· The use of the verb to have (tener).
4. Subject Pronoun Yo/I in Context
Unlike English, in Spanish the subject pronoun (Yo/I) is not required in written or spoken sentences and phrases. So, in order to deal with this Spanish grammar specific trait; the conjugated form of the verb that follow it must be properly applied. See Table 1: Spanish tense and verb-forms.
5. Accessing the Verb to Be and To Have Applications
Knowing the functions of the verbs to be and to have is indispensable when it
Table 1. Spanish tense and verb-forms.
comes to translate the phrase I AM to Spanish sentences and phrases that require their use in this language. The contrast between the verb to be (ser) and to be (estar), the existence of linguistic-convergence between these two verbs, and the verb to have (tener) are of the most Spanish grammar traits to be focused when translating I AM to Spanish contextual sentences and phrases. See their linguistic applications below:
Verb to be (ser) usage inputs
Nationality (Yo soy español./Yo soy española.) I am Spanish.
Origin (Yo de España.) I am from Spain.
Ownership (Yo soy el dueño./Yo soy la dueña.) I am the owner.
Personality (Yo soy honesto./Yo soy honesta.) I am honest.
Physical characteristics (high, weight, race) (Yo soy alto, delgado y blanco. Yo soy alta, delgada y blanca.) I am told, thing and white.
Profession (Yo soy profesor. Yo soy profesora.) I am a teacher.
Occupation (Yo soy estudiante.) I am a student.
Recipient (Yo soy graduado de lingüística.) I am a graduated of linguistics.
Relationships (Yo soy el esposo de Ana. Yo soy la esposa de Luis.) I am the Ana’s husband. I am the Luis’s wife.
Religion (Yo soy cristiano. Yo soy cristiana.) I am a Christian.
Verb to be (estar) usage inputs
Feelings (Yo estoy enamorado. Yo estoy enamorad.) I am in love.
Emotions (Yo estoy feliz.) I am happy.
Concern (Yo estoy preocupado. Yo estoy preocupada.) I am worried.
Agreement (Yo estoy de acuardo.) I do agree.
Temporary physical stages (Yo estoy guapísimo. Yo estoy guapísima.) I am looking great.
Locations (Yo estoy en casa.) I am at home.
Temporary Physical condition (Yo estoy enfermo. Yo estoy enferma.) I am sick.
Marital status (Yo estoy casado. Yo estoy casada.) I am married.
Actions in progress (gerund) (Yo estoy comiendo./Yo estoy estudiando./Yo estoy trabajando./Yo estoy leyendo./Yo estoy durmiendo.) I am eating./I am studying./I am working./I am reading./I am sleeping.
Verb to have (tener) usage inputs
Physical characteristics (hair, eyes, skin) (Yo tengo el pelo negro. Yo tengo los ojos negros. Yo tengo la piel blanca.) I have black hair. I have black eyes. I have white skin.
Possessions (Yo tengo casa. Yo tengo auto.) I have a house. I have a car.
Age (Yo tengo 21 years old.) I am 21 years old.
Temporary physical needs (Yo tengo calor. Yo tengo frío. Yo tengo hambre.) I am hot. I am coul. I am hungry.
Obligation (to have to…) (Yo tengo que estudiar. Yo tengo que hacer la tarea./Yo tengo que ir a la universidad. Yo tengo que aprender español.) I have to study. I have to do the homework. I have to go to the university. I have to learn Spanish.
6. Sentence/Phrase and Syntax Complements
The phrase I AM could be classified as a subject-sentence (subject + verb). However, this phrase does not denote a clear meaning of what we might intend to write or say if we use it with no other added linguistic supplements, of course, excluding its use in an emphatically reply. So, the use nouns and adjectives for instance will play a vital role in defining and structuring the view of the speaker in writing and speaking: (I am a teacher. Yo soy profesor. Yo soy profesora.)/(I am exhausted. Yo estoy cansado. Yo estoy cansada.)/(I am cold. Yo tengo frío.)/(I am told and thing. Yo soy alto y delgado. Yo soy alta y delgada.). These sentences examples clearly exposed the differentiation and contrast of the syntax complements used in each language. While the phrase I AM remains unchanged in English, its translation to Spanish contextual sentences and phrases that requires the use of the verbs to be (ser/estar), to have (tener), nouns, and adjectives will suffer linguistic-modifications due to the 1 verb-duality, 2 verb-contrast; 3 verb-convergence; 4 nouns and adjective-usage. This is why insights about the first four statements have been provided in prior-segments of this research study and in the above-sentences and phrases examples. The use of (gender-agreement) between nouns and adjectives in Spanish contextual sentences and phrases where the verbs (ser and estar) are required is still one of the most difficult linguistic-point to digest and overcome. Therefore, it would be an advantage to know how nouns of professions and adjectives, including adjectives of nationalities are applied in Spanish language for learners to better comprehend this significant Spanish language grammar topic:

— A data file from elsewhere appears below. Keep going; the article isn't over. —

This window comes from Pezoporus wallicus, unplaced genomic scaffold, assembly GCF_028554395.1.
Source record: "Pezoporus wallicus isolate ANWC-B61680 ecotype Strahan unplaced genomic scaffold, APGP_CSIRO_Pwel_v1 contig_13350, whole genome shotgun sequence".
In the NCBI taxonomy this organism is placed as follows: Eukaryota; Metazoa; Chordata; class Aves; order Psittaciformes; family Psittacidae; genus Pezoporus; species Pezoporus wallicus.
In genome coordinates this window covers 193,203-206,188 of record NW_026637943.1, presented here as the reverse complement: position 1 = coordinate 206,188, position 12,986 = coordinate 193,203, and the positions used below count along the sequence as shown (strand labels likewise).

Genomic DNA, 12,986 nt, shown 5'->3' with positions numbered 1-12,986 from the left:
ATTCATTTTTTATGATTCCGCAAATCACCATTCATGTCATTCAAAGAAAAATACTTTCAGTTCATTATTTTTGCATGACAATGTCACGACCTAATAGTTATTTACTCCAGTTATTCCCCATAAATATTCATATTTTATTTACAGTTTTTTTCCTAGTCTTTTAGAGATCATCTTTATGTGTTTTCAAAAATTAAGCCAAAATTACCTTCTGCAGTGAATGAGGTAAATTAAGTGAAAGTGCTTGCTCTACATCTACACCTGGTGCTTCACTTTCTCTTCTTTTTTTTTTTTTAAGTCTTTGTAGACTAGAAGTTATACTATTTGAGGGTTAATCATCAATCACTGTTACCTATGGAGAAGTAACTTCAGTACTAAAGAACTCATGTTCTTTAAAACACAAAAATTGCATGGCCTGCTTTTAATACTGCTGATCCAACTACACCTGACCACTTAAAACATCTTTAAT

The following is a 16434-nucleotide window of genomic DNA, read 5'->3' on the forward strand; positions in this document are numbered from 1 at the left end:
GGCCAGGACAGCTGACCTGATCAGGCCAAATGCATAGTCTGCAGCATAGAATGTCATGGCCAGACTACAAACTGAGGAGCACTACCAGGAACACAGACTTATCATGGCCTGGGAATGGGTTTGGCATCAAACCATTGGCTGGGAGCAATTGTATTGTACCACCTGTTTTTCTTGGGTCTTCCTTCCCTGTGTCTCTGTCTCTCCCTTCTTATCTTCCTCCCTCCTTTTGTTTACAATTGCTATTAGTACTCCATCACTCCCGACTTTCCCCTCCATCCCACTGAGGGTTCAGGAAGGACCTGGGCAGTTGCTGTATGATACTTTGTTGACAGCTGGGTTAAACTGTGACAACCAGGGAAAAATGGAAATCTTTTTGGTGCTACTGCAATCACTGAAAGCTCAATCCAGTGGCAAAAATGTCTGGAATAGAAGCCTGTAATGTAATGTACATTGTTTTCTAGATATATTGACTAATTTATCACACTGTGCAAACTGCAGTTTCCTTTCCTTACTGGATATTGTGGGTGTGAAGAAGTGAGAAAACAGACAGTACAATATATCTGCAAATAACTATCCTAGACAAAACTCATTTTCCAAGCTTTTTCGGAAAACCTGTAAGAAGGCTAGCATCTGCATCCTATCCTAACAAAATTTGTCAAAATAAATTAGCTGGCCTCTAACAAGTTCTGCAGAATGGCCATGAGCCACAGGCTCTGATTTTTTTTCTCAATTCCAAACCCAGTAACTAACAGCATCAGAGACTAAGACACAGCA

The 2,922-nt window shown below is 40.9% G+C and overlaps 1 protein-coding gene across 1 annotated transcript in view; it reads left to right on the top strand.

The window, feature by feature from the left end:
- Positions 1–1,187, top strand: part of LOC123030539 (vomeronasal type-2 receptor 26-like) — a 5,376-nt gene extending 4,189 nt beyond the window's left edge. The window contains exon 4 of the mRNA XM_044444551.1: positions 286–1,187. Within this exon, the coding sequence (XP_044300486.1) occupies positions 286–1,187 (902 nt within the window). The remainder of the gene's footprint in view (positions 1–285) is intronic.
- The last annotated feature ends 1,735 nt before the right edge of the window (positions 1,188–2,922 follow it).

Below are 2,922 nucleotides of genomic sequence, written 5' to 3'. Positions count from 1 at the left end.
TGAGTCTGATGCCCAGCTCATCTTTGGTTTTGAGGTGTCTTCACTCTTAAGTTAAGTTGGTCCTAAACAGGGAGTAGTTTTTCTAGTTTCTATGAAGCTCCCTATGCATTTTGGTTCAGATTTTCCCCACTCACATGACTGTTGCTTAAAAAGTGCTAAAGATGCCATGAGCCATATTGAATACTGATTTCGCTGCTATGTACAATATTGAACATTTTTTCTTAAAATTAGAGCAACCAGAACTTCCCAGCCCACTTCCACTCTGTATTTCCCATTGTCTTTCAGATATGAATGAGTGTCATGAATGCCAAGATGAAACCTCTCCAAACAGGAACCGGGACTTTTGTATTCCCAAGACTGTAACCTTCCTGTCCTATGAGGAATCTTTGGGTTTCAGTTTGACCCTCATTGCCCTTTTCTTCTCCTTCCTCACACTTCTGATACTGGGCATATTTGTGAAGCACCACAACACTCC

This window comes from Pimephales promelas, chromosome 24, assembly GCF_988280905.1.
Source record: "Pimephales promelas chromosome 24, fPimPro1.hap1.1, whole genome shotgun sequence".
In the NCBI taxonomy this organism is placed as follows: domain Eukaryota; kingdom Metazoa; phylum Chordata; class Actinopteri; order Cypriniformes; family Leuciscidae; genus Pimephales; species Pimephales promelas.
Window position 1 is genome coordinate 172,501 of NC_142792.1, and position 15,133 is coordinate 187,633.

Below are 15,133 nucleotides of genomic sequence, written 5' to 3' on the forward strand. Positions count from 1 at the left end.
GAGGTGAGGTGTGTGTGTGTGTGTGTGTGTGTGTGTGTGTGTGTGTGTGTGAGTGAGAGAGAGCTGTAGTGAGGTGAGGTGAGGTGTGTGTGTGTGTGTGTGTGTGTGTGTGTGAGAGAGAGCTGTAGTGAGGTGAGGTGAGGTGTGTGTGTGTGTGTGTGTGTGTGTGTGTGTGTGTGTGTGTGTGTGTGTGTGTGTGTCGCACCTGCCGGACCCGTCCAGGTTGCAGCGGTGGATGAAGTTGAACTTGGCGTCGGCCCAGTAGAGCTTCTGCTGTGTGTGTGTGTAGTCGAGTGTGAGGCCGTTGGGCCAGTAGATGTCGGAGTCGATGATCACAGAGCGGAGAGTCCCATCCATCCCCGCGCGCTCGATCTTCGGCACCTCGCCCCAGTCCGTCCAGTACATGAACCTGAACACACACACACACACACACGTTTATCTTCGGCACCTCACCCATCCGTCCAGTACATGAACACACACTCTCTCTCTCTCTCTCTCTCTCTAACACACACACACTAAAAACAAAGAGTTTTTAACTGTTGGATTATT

7. Basic Rules
· Nouns of professions/occupations that end in vowel “o” are usually masculine. To get the feminine form so that they agree with noun they describe, the vowel “o” is replaced for the vowel “a”. The same rule applies to adjectives: Yo soy ingeniero. (a male speaker) Yo soy ingeniera. (a female speaker.). Yo estoy contento. (a male speaker) Yo estoy contenta. (a female speaker.)
· Nouns of professions/occupations that end in consonants are masculine. To get the feminine form so that they agree with noun they describe, the vowel “a” is added after the consonant. The same rule applies to adjectives: Yo soy doctor. (a male speaker) Yo soy doctora. (a female speaker.). Yo soy habaldor. (a male speaker) Yo soy habladora. (a female speaker.)
· Nouns of professions/occupations that end in the suffix “ista” and vowel “e” are neuters. These kinds of nouns do not have gender, and the same rule applies to adjectives ending that way too: Yo soy dentista. Yo soy estudiante. (a male speaker) Yo soy dentista. Yo soy estudiante. (a female speaker.). Yo soy optimista. (a male speaker) Yo soy optimista. (a female speaker.) Adjectives of nationalities that end in “o” are masculine. Replace this vowel for “a” to get the feminine form. Those ending in “consonants” are masculine. Add “a” to get the female form (Yo soy mexicano-a./Yo soy spañol-a.). And those ending in “e” “i” “a” are neuters; they do not have gender (Yo soy canadiense. Yo soy iraní. Yo soy belga.)